Since the Treaty of Versailles forbade Germany to have an air force, German pilots trained in violation of the treaty in secret. Initially, civil aviation schools within Germany were used, yet only gliders and light trainers could be used in order to maintain the façade that the trainees were going to fly with civil airlines such as Deutsche Lufthansa. To train its pilots on the latest combat aircraft, Germany solicited the help of its future enemy, the Soviet Union, which was also isolated in Europe. A secret training airfield was established at Lipetsk in 1924 and operated for approximately nine years using mostly Dutch and Russian, but also some German, training aircraft before being closed in 1933. This base was officially known as 4th squadron of the 40th wing of the Red Army.

 

Cap badge - Deutsche Luftfahrt Verband e.V, Berlin

Often mistaken for an early cap badge of the Deutscher Luftsportverband, this very rare cap badge is, in fact, the insignia of the Deutsche Luftfahrt Verband e.V, - Berlin (German Aviation Association), an organization founded in 1928

which preceded , and was replaced by, the Deutscher Luftsportverband (DLV) in 1933

 

 

Cap badge of the Deutsche Verkehrsflieger-Schule (DVS)

The Deutsche Verkehrsfliegerschule (DVS), German Air Transport School, was a covert military-training organization operating as a flying school in Germany. It began during the Weimar Republic in Staaken, Berlin in 1925 and its head office was transferred in 1929 to Broitzem airfield near Braunschweig.
The DVS was outwardly a flying school for commercial pilots, but in fact became a secret military arm training military aviators for the future Luftwaffe. This training facility grew in importance in the initial stages of Nazi Germany, while camouflaging as a harmless civilian organization (Tarnorganisation), at the time of Germany's rearmament in violation of the Versailles Treaty.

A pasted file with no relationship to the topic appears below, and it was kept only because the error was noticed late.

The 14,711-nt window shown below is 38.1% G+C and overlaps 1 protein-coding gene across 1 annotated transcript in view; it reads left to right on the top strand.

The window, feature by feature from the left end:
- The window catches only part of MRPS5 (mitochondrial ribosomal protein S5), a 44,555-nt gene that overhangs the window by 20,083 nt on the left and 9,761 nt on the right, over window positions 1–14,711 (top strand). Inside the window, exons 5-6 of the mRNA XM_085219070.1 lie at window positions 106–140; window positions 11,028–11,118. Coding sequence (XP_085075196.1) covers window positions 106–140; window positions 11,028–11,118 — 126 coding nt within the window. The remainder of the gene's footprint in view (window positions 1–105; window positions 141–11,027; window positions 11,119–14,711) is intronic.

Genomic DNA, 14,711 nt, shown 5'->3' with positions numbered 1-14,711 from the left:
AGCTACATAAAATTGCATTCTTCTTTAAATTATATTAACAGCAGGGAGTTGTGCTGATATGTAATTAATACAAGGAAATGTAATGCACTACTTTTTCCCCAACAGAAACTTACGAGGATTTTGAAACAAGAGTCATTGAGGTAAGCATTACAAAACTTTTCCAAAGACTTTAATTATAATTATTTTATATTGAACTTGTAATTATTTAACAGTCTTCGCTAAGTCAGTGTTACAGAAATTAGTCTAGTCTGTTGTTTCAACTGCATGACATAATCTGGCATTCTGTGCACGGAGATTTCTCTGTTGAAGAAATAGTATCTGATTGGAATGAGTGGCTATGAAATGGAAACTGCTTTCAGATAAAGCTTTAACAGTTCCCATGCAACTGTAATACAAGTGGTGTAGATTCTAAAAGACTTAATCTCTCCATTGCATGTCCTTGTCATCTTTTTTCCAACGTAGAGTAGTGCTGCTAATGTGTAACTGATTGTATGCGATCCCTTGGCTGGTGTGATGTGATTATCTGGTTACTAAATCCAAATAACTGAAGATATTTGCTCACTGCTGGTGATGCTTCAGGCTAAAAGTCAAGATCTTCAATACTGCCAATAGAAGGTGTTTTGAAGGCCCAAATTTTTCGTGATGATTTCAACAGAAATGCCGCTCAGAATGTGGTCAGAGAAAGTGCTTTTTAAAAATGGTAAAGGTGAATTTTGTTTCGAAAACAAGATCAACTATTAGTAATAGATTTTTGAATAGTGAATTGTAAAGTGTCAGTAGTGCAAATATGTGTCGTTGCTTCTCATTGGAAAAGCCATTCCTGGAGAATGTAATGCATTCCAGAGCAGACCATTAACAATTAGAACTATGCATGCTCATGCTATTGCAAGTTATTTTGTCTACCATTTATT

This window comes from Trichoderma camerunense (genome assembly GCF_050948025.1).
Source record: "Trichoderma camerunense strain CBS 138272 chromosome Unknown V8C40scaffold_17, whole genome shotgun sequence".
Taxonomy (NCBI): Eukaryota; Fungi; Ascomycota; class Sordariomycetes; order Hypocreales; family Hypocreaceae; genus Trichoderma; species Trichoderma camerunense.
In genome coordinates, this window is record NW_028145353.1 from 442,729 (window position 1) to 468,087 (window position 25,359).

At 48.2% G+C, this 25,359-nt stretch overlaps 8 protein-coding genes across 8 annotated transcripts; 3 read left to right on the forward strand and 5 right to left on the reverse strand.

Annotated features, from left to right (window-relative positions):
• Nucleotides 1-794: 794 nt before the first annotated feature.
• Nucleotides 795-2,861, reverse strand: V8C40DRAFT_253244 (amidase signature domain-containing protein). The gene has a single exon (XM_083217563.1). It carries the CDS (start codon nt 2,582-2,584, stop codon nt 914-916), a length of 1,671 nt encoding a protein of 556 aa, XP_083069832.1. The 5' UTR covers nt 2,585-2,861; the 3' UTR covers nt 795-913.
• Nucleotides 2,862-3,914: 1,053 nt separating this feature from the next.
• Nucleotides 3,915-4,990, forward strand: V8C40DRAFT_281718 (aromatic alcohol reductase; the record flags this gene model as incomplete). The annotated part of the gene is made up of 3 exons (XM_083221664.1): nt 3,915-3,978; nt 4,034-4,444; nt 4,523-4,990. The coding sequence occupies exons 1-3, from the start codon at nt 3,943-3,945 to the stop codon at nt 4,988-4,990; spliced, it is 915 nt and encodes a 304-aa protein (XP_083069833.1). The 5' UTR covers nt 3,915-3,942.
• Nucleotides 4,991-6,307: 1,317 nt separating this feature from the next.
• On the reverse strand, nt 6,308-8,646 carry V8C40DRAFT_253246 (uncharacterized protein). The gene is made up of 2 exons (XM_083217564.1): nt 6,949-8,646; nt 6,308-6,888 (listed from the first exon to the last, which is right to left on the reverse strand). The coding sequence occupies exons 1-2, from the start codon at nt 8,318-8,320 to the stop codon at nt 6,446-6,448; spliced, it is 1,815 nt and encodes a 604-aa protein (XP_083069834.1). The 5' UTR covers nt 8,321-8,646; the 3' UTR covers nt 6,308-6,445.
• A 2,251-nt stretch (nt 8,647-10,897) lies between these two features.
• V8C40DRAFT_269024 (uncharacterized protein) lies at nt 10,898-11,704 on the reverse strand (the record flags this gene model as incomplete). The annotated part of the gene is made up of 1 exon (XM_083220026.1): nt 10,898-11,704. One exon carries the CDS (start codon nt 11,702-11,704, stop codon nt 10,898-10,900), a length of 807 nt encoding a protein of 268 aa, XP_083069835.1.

The first steps towards the Luftwaffe's formation were undertaken just months after Adolf Hitler came to power. Hermann Göring, a World War I ace with 22 victories and the holder of the Orden Pour le Mérite, became National Kommissar for aviation with former Deutsche Lufthansa director Erhard Milch as his deputy. In April 1933 the Reichsluftfahrtministerium (RLM Reich Air Ministry) was established. The RLM was in charge of development and production of aircraft, and soon afterwards the test site or Erprobungsstelle at Rechlin became its testing ground, a military airfield that had been first established in August 1918. Göring's control over all aspects of aviation became absolute.

 

Fliegertreffen Automobil Plakette - Sachsen 1933

The official vehicle plaque for the 1933 Deutscher Luftsportverband (DLV) Air Show held in Saxony

 

 

The official badge of the Fliegertreffen held in Berlin in 1934

The official badge for the 1934 Deutscher Luftsportverband (DLV) Air Show held in Berlin

 

 

On 25 March 1933 the Deutscher Luftsportverband (DLV) (German Air Sport Association) absorbed all private and national organizations, whilst retaining its 'sports' title. The merging of all military aviation organizations in the RLM took place on 15 May 1933, which became the Luftwaffe's official 'birthday'. Many members of the Nationalsozialistisches Fliegerkorps (National Socialist Flyers Corps NSFK) transferred to the Luftwaffe. As all such prior NSFK members were also Nazi Party members, this gave the new Luftwaffe a strong Nazi ideological base in contrast to the other branches of the German military. Göring had played a leading role in the buildup of the Luftwaffe in 19331936, but played little further part in the development of the Luftwaffe until 1936, and Milch became the "de facto" minister until 1937.